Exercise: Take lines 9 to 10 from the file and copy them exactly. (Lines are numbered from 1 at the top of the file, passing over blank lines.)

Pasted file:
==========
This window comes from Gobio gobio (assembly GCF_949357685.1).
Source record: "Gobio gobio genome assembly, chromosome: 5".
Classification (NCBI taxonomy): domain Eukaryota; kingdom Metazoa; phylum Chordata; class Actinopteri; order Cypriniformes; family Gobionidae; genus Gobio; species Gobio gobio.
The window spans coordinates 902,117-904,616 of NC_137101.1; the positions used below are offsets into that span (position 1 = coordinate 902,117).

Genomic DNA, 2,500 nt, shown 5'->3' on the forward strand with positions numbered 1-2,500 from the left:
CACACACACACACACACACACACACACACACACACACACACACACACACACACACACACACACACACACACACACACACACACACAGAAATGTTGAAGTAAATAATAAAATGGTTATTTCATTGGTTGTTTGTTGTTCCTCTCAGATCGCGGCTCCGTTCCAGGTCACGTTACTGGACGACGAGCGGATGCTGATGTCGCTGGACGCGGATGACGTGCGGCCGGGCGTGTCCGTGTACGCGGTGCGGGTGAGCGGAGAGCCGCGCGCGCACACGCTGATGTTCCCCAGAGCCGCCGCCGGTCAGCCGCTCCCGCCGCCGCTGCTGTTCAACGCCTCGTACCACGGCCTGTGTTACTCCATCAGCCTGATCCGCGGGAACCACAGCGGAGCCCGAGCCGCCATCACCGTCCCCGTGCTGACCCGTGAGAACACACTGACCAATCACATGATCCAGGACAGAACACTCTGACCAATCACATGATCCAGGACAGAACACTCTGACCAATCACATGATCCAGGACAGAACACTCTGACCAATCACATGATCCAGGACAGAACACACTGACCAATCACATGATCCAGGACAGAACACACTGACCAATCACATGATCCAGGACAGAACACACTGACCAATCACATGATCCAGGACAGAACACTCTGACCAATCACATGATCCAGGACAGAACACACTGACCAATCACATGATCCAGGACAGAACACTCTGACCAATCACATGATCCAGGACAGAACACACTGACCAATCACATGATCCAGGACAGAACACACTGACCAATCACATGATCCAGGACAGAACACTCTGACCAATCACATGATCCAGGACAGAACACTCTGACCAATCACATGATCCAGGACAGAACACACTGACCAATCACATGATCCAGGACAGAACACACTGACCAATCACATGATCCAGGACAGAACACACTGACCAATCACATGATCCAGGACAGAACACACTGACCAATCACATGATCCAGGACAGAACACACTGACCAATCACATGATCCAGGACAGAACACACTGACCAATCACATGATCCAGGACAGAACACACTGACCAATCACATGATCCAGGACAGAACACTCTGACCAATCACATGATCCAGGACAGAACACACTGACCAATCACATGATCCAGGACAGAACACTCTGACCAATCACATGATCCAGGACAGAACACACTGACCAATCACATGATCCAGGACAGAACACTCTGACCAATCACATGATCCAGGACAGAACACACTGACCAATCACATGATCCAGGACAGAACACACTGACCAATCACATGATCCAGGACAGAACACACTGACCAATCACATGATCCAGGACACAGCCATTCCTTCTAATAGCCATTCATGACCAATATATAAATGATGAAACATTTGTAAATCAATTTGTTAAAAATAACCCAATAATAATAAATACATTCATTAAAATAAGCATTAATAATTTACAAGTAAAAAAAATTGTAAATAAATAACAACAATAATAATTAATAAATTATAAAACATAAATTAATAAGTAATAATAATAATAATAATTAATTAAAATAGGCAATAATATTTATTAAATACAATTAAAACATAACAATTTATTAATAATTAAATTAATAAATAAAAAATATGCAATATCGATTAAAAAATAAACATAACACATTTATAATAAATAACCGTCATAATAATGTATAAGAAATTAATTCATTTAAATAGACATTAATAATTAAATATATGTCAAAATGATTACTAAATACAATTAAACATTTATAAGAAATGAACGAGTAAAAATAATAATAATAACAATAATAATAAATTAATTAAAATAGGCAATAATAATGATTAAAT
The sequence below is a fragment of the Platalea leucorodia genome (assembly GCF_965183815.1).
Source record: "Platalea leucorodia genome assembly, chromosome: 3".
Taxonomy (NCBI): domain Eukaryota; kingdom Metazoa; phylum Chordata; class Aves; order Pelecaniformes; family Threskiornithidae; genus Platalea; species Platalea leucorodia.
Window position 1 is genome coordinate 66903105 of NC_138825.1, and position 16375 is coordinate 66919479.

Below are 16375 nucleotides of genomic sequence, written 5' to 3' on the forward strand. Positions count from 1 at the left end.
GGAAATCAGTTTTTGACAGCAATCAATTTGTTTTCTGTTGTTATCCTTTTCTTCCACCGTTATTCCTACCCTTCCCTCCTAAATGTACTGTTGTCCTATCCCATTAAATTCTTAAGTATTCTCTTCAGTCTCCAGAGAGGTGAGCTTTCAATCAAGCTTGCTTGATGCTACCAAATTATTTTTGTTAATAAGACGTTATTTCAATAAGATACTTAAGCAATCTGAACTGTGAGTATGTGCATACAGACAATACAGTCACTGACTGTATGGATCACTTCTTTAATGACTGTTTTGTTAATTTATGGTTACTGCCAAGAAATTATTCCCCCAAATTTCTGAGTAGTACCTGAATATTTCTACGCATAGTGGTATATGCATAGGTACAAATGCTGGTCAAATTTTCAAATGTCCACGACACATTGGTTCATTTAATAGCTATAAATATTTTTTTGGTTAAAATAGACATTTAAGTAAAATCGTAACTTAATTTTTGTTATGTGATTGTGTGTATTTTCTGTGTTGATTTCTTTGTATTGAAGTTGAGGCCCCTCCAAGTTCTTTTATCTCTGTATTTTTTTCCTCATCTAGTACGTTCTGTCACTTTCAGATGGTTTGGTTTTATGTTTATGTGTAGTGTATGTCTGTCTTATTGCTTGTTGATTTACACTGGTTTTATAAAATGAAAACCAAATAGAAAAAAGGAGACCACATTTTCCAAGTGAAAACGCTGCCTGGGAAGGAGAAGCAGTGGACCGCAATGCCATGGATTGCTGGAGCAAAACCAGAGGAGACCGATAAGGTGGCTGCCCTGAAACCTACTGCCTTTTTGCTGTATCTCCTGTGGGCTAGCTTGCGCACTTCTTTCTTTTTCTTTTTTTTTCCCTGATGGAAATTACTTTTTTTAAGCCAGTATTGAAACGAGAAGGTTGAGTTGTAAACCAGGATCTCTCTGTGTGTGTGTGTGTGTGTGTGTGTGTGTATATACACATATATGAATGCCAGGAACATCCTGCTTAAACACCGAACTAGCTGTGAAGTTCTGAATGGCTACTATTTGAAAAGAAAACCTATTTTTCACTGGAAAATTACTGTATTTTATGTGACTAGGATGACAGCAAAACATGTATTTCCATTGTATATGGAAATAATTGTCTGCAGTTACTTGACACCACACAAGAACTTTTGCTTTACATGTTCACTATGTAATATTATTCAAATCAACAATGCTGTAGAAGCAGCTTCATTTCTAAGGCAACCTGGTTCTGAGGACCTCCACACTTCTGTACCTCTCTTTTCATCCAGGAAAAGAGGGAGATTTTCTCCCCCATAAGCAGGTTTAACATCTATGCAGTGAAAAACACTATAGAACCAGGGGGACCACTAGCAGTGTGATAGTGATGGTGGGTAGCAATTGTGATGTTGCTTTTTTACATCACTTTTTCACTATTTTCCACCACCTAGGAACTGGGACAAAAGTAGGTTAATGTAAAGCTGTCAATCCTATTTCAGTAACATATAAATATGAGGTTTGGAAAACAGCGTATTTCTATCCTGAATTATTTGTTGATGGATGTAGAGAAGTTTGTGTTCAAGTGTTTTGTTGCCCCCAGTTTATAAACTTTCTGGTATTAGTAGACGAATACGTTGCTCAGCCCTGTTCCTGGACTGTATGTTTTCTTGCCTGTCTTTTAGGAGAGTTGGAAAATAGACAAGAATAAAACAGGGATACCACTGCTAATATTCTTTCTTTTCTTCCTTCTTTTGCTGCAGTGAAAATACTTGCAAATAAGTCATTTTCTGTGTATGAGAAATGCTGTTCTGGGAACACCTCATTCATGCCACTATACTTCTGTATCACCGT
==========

Taxonomy (NCBI): domain Eukaryota; kingdom Metazoa; phylum Chordata; class Aves; order Pelecaniformes; family Threskiornithidae; genus Platalea; species Platalea leucorodia.
Window position 1 is genome coordinate 66903105 of NC_138825.1, and position 16375 is coordinate 66919479.